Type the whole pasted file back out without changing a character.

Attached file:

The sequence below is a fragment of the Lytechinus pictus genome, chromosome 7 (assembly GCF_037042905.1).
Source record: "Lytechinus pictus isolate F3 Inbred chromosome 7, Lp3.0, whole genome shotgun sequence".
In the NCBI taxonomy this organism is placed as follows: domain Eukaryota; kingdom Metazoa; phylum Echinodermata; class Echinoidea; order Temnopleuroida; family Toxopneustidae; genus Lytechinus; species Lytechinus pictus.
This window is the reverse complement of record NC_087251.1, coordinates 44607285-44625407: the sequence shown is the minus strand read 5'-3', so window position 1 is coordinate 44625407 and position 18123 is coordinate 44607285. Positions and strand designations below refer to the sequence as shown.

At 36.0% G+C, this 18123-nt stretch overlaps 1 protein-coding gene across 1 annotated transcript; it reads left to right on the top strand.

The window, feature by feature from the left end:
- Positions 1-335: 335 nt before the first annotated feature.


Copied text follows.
The sequence below is a fragment of the Lytechinus pictus genome, chromosome 7 (assembly GCF_037042905.1).
Source record: "Lytechinus pictus isolate F3 Inbred chromosome 7, Lp3.0, whole genome shotgun sequence".
In the NCBI taxonomy this organism is placed as follows: domain Eukaryota; kingdom Metazoa; phylum Echinodermata; class Echinoidea; order Temnopleuroida; family Toxopneustidae; genus Lytechinus; species Lytechinus pictus.
This window is the reverse complement of record NC_087251.1, coordinates 44607285-44625407: the sequence shown is the minus strand read 5'-3', so window position 1 is coordinate 44625407 and position 18123 is coordinate 44607285. Positions and strand designations below refer to the sequence as shown.

At 36.0% G+C, this 18123-nt stretch overlaps 1 protein-coding gene across 1 annotated transcript; it reads left to right on the top strand.

The window, feature by feature from the left end:
- Positions 1-335: 335 nt before the first annotated feature.